In some situations, like puberty or perimenopause, two periods in a month might not be a cause for concern. However, if you are familiar with the cycle and have seen changes, or if you understand that you bleed more than you should, talk to your doctor. The doctor will help you get to the bottom of the issue, and they can help balance hormone levels and regulate bleeding. Various conditions can result in irregular bleeding. The sooner you see a doctor, the better treatment you get.
Summing Up on Periods After 15 Days Again
Instead of worrying about why your period comes two or three times a month, look for the reason behind this. Irregular periods can result from comprehensive factors, including some medical circumstances. Most reasons for irregular periods are not severe, but some are. You must visit a doctor to determine the cause and periods after 15 days again treatment or other approaches.
Why Am I Bleeding 2 Weeks After My Last Period?
In the case of puberty and just before menopause, women might experience vaginal bleeding more than once each month during the menstrual period. Apart from this natural reason, diseases such as PCOD (Poly Cystic Ovarian Disease), uterine fibroids, uterine polyps, vaginal infections, or uterine infections can cause mistimed and irregular periods.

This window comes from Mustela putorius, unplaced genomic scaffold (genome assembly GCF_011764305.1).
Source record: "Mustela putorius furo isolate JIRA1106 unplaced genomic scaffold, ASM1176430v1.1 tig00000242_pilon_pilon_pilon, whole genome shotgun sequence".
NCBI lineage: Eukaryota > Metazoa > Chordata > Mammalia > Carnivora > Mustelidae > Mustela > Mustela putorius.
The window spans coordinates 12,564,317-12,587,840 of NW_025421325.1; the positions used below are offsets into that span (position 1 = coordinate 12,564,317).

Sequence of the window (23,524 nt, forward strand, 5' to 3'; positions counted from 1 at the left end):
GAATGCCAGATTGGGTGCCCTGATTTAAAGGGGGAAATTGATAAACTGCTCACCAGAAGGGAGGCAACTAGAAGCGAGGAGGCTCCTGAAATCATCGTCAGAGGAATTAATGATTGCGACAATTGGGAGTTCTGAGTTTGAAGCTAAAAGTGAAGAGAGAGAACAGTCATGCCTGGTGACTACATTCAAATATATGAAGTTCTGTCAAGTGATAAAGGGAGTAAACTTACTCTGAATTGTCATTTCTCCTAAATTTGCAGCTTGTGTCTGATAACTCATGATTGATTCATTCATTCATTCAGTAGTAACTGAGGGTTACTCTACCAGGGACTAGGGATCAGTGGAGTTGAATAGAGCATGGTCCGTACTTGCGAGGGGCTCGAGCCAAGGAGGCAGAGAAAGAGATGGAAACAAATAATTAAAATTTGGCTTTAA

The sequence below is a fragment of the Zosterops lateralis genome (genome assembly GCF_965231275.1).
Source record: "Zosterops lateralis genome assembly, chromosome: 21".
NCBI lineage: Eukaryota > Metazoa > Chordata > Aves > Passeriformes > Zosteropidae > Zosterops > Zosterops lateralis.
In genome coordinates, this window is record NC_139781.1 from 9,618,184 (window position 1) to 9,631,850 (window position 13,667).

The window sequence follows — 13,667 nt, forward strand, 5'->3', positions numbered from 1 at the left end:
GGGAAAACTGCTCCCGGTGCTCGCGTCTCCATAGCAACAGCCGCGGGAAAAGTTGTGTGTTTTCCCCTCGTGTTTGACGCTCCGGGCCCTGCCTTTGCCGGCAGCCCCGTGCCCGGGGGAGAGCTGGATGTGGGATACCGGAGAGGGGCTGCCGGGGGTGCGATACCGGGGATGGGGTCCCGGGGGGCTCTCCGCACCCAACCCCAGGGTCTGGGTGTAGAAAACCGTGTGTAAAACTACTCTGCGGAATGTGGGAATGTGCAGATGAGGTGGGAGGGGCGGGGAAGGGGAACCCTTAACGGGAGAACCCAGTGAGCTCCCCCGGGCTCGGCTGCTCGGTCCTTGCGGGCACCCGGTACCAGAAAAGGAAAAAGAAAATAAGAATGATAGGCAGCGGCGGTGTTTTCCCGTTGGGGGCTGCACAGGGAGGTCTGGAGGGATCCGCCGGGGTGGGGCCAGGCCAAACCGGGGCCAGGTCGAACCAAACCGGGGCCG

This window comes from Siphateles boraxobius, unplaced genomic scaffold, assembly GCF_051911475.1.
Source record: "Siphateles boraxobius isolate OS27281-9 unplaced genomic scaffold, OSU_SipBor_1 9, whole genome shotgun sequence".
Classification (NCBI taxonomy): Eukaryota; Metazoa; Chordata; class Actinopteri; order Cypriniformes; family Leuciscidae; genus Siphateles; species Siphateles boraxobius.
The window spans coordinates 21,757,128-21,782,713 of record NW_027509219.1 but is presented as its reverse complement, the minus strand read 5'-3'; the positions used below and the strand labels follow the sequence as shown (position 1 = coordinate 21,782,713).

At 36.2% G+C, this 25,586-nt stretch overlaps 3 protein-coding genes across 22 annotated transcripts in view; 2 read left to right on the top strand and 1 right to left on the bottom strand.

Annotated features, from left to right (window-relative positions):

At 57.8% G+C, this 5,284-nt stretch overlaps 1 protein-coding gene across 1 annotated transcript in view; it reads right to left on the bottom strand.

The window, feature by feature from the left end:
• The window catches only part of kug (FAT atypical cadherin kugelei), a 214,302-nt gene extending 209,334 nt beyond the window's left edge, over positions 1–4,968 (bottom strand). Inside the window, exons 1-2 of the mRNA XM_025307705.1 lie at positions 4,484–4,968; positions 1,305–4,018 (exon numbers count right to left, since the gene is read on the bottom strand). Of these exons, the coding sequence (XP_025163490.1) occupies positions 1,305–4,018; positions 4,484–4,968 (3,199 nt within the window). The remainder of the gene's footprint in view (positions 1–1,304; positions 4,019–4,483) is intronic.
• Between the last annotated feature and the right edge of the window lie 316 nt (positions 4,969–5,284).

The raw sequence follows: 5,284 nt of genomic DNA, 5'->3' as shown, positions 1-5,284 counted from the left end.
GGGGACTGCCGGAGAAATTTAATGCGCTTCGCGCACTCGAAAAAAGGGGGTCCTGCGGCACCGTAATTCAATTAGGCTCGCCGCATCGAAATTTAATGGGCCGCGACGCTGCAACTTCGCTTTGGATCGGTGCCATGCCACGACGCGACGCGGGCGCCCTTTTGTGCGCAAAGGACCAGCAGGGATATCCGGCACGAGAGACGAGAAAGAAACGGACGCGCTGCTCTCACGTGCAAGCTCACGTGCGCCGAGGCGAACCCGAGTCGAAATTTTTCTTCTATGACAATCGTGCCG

Sometimes missing your usual birth control pills can also cause intermittent bleeding between two period cycles. A period varies between different women. It can be different at various stages of their life. Generally, women experience a menstrual period once a month. This cycle happens every 21 to 35 days.
I Got My Period Twice This Month. Am I Pregnant?
Bleeding between the periods can be expected. It often doesn’t mean that you are pregnant. If you take hormonal contraceptives, it can result in a drop in hormone levels. This is known as breakthrough bleeding. It happens two weeks after the last period.